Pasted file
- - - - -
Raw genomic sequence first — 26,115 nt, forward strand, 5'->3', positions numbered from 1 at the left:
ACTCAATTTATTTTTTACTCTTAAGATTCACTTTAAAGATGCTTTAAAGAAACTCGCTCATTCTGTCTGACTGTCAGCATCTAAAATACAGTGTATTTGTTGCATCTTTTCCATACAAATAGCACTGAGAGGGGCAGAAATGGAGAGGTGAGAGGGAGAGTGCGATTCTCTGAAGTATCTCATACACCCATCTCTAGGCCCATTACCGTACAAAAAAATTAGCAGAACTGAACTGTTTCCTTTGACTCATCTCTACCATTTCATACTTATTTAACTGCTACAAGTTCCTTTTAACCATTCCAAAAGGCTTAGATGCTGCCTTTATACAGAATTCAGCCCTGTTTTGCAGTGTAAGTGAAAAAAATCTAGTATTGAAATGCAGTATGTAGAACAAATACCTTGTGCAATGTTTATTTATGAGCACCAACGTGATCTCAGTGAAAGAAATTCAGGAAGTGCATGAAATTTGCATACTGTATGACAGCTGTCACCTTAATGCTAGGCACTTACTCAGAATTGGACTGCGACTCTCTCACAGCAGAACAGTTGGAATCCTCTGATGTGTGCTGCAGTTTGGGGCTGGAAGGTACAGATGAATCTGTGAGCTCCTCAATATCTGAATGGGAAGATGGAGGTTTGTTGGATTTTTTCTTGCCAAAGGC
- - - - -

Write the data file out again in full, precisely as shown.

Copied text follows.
Raw genomic sequence first — 26,115 nt, forward strand, 5'->3', positions numbered from 1 at the left:
ACTCAATTTATTTTTTACTCTTAAGATTCACTTTAAAGATGCTTTAAAGAAACTCGCTCATTCTGTCTGACTGTCAGCATCTAAAATACAGTGTATTTGTTGCATCTTTTCCATACAAATAGCACTGAGAGGGGCAGAAATGGAGAGGTGAGAGGGAGAGTGCGATTCTCTGAAGTATCTCATACACCCATCTCTAGGCCCATTACCGTACAAAAAAATTAGCAGAACTGAACTGTTTCCTTTGACTCATCTCTACCATTTCATACTTATTTAACTGCTACAAGTTCCTTTTAACCATTCCAAAAGGCTTAGATGCTGCCTTTATACAGAATTCAGCCCTGTTTTGCAGTGTAAGTGAAAAAAATCTAGTATTGAAATGCAGTATGTAGAACAAATACCTTGTGCAATGTTTATTTATGAGCACCAACGTGATCTCAGTGAAAGAAATTCAGGAAGTGCATGAAATTTGCATACTGTATGACAGCTGTCACCTTAATGCTAGGCACTTACTCAGAATTGGACTGCGACTCTCTCACAGCAGAACAGTTGGAATCCTCTGATGTGTGCTGCAGTTTGGGGCTGGAAGGTACAGATGAATCTGTGAGCTCCTCAATATCTGAATGGGAAGATGGAGGTTTGTTGGATTTTTTCTTGCCAAAGGC